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from sklearn.metrics import f1_score import pandas as pd from sklearn.cross_validation import train_test_split from sklearn.svm import SVC data=pd.read_csv("Iris.csv") X=data.values[:,0:4] #feature y=data['Species'] #label/target #SVM svm_model=SVC() svm_model.fit(X_train,y_train) svm_prediction=svm_model.predict(X_test) print("PREDICTION : \n",svm_prediction[0:10]) macro_average_result=f1_score(svm_prediction,y_test, average='macro') micro_average_result=f1_score(svm_prediction,y_test, average='micro') weighted_average_result=f1_score( svm_prediction,y_test, average='weighted') print("\n\nMacro Average Score : ",macro_average_result) print("\nMicro Average Score : ",micro_average_result) print("\nWeighted Average Score : ",weighted_average_result) |

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Output PREDICTION : ['Iris-virginica' 'Iris-versicolor' 'Iris-setosa' 'Iris-setosa' 'Iris-setosa' 'Iris-versicolor' 'Iris-versicolor' 'Iris-versicolor' 'Iris-versicolor' 'Iris-virginica'] Macro Average Score : 0.982443982444 Micro Average Score : 0.983333333333 Weighted Average Score : 0.983344883345 |

**Classification Report**

This is a summary of the confusion matrix. It tells us about the precision, recall, F1-Score and support for each classification.

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from sklearn.metrics import classification_report import pandas as pd from sklearn.cross_validation import train_test_split from sklearn.svm import SVC data=pd.read_csv("pima-indians-diabetes.csv") X=data.values[:,0:8] #feature y=data.values[:,8] #label/target #SVM svm_model=SVC() svm_model.fit(X_train,y_train) svm_prediction=svm_model.predict(X_test) print("PREDICTION : \n",svm_prediction[0:10]) report = classification_report(y_test, svm_prediction) print("\nClassification Report : \n",report) |

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Output PREDICTION : [ 0. 0. 0. 0. 0. 0. 0. 0. 0. 0.] Classification Report : precision recall f1-score support 0.0 0.64 1.00 0.78 197 1.0 0.00 0.00 0.00 110 avg / total 0.41 0.64 0.50 307 |

**Regression Metrics**

**Mean Absolute Error**

The Mean Absolute Error (MAE) is a regression metric that measures the difference between two continuous variables. In machine learning MAE computes the sum of absolute differences between predictions and actual values. From the MAE we get to know how wrong our model predictions is.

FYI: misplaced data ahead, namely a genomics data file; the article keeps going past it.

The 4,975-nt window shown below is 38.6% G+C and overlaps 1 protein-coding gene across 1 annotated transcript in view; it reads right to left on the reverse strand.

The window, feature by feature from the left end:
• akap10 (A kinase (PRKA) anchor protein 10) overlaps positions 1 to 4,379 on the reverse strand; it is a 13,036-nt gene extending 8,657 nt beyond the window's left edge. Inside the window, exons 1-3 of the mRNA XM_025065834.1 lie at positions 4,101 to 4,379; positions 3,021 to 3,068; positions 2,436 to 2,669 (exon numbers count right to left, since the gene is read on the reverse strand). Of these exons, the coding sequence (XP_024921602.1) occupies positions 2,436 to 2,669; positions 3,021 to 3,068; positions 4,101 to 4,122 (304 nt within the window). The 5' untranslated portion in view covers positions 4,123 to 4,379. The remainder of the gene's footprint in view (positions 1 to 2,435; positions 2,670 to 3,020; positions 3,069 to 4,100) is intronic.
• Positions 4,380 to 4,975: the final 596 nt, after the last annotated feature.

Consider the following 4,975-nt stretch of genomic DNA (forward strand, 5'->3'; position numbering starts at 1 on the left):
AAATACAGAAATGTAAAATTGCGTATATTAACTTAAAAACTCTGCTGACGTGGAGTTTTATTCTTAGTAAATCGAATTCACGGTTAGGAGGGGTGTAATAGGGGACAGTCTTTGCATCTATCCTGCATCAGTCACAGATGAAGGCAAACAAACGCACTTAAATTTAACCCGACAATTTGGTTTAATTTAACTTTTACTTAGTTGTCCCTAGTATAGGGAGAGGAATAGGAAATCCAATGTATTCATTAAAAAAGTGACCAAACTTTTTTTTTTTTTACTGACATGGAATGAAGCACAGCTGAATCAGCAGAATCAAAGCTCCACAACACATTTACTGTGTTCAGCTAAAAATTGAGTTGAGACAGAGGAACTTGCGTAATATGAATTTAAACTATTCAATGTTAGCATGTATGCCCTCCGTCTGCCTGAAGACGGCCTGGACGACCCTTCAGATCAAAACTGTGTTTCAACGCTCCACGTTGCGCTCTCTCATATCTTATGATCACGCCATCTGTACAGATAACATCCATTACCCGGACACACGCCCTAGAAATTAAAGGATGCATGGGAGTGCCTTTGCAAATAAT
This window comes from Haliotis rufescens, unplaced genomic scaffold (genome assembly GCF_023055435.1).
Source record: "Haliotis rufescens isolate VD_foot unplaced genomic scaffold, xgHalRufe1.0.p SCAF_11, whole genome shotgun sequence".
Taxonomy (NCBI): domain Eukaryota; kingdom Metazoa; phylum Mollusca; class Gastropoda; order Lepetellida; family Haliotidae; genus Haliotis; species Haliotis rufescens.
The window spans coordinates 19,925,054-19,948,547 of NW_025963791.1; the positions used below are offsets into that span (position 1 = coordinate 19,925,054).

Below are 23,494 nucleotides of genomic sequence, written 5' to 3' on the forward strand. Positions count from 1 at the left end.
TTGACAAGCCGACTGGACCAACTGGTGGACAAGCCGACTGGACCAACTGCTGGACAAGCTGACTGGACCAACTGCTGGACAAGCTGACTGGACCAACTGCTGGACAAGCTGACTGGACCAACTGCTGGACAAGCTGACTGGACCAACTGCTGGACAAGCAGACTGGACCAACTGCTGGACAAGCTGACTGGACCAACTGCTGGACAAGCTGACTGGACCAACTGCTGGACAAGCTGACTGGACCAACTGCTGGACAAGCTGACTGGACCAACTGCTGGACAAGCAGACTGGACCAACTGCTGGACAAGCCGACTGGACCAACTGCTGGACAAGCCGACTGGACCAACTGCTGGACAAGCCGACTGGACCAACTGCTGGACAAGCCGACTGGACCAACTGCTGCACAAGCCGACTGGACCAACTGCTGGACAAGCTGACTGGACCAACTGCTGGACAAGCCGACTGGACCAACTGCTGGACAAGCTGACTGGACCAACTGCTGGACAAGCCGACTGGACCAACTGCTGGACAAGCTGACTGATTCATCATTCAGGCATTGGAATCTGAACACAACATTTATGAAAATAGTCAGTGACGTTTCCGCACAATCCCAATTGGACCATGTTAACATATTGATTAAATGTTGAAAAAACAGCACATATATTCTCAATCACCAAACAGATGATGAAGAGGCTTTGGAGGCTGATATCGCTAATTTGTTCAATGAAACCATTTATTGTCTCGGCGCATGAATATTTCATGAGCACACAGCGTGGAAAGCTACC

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import pandas as pd from sklearn.cross_validation import train_test_split from sklearn.metrics import mean_squared_error from sklearn.linear_model import LinearRegression data=pd.read_csv("boston-house-price-dataset.csv") X=data.values[:,0:13] #feature y=data.values[:,13] #label/target #Linear Regression Model linear_regression_model=LinearRegression() linear_regression_model.fit(X_train,y_train) prediction=linear_regression_model.predict(X_test) results=mean_absolute_error(y_test,prediction) print(" PREDICTION : \n",prediction[0:10]) print("\nMean Squared Error : ",results) |

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Output PREDICTION : [ 24.23412125 41.7997779 16.64323609 20.92898529 5.41589009 36.46273631 21.41250446 18.65721503 14.42999393 21.34227577] Mean Squared Error : 3.44686166895 |

** ** 2.** Mean Squared Error (MSE)**

Also referred to as Mean Squared Deviation (MSD) is a regression metric that measures the difference between the actual observations and the model prediction results. It is a positive value since the squaring removes the negative in the values. It is a risk function which corresponds to the expected value of the loss of squared error.

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import pandas as pd from sklearn.cross_validation import train_test_split from sklearn.metrics import mean_squared_error from sklearn.linear_model import LinearRegression data=pd.read_csv("boston-house-price-dataset.csv") X=data.values[:,0:13] #feature y=data.values[:,13] #label/target #Linear Regression Model linear_regression_model=LinearRegression() linear_regression_model.fit(X_train,y_train) prediction=linear_regression_model.predict(X_test) results=mean_squared_error(y_test,prediction) print(" PREDICTION : \n",prediction[0:10]) print("\nMean Squared Error : ",results) |

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Output PREDICTION : [ 30.57180013 27.40000976 23.4732742 32.82164261 23.70134802 19.97317733 23.58751036 18.47115434 26.37462553 34.94713324] Mean Squared Error : 20.4851915125 |

**Conclusion**

We have learned about the most important task in machine learning process, which is performance evaluation. Different metrics works well with different problems such as accuracy model can be used for balanced data while it cannot be used for imbalanced data. We have looked at the mostly used metrics while we have also left out some of the best metrics.

**What’s Next**

In this post we have learned about model evaluation metrics. In the next post we will learn about visualizing our machine learning data so that we can understand better how it looks like.